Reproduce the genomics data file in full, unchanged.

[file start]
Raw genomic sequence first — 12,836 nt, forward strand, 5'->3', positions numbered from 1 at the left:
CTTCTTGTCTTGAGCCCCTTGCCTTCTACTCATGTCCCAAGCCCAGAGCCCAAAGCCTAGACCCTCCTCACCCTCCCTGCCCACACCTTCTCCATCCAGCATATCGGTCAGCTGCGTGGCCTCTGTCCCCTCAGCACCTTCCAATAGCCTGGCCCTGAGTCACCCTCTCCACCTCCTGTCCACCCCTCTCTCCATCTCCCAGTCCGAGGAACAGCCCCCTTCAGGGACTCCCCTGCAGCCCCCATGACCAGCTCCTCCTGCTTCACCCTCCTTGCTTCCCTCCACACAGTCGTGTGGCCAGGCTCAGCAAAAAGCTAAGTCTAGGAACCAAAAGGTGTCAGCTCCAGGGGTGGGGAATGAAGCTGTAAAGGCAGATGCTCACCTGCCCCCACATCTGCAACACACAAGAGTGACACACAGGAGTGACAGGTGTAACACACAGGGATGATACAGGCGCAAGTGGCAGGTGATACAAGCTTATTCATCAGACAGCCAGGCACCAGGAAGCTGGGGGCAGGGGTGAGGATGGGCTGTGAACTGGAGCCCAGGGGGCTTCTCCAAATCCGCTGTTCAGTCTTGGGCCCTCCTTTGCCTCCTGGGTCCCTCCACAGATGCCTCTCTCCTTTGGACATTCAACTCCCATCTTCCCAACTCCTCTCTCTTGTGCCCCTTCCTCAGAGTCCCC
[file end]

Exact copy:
Raw genomic sequence first — 12,836 nt, forward strand, 5'->3', positions numbered from 1 at the left:
CTTCTTGTCTTGAGCCCCTTGCCTTCTACTCATGTCCCAAGCCCAGAGCCCAAAGCCTAGACCCTCCTCACCCTCCCTGCCCACACCTTCTCCATCCAGCATATCGGTCAGCTGCGTGGCCTCTGTCCCCTCAGCACCTTCCAATAGCCTGGCCCTGAGTCACCCTCTCCACCTCCTGTCCACCCCTCTCTCCATCTCCCAGTCCGAGGAACAGCCCCCTTCAGGGACTCCCCTGCAGCCCCCATGACCAGCTCCTCCTGCTTCACCCTCCTTGCTTCCCTCCACACAGTCGTGTGGCCAGGCTCAGCAAAAAGCTAAGTCTAGGAACCAAAAGGTGTCAGCTCCAGGGGTGGGGAATGAAGCTGTAAAGGCAGATGCTCACCTGCCCCCACATCTGCAACACACAAGAGTGACACACAGGAGTGACAGGTGTAACACACAGGGATGATACAGGCGCAAGTGGCAGGTGATACAAGCTTATTCATCAGACAGCCAGGCACCAGGAAGCTGGGGGCAGGGGTGAGGATGGGCTGTGAACTGGAGCCCAGGGGGCTTCTCCAAATCCGCTGTTCAGTCTTGGGCCCTCCTTTGCCTCCTGGGTCCCTCCACAGATGCCTCTCTCCTTTGGACATTCAACTCCCATCTTCCCAACTCCTCTCTCTTGTGCCCCTTCCTCAGAGTCCCC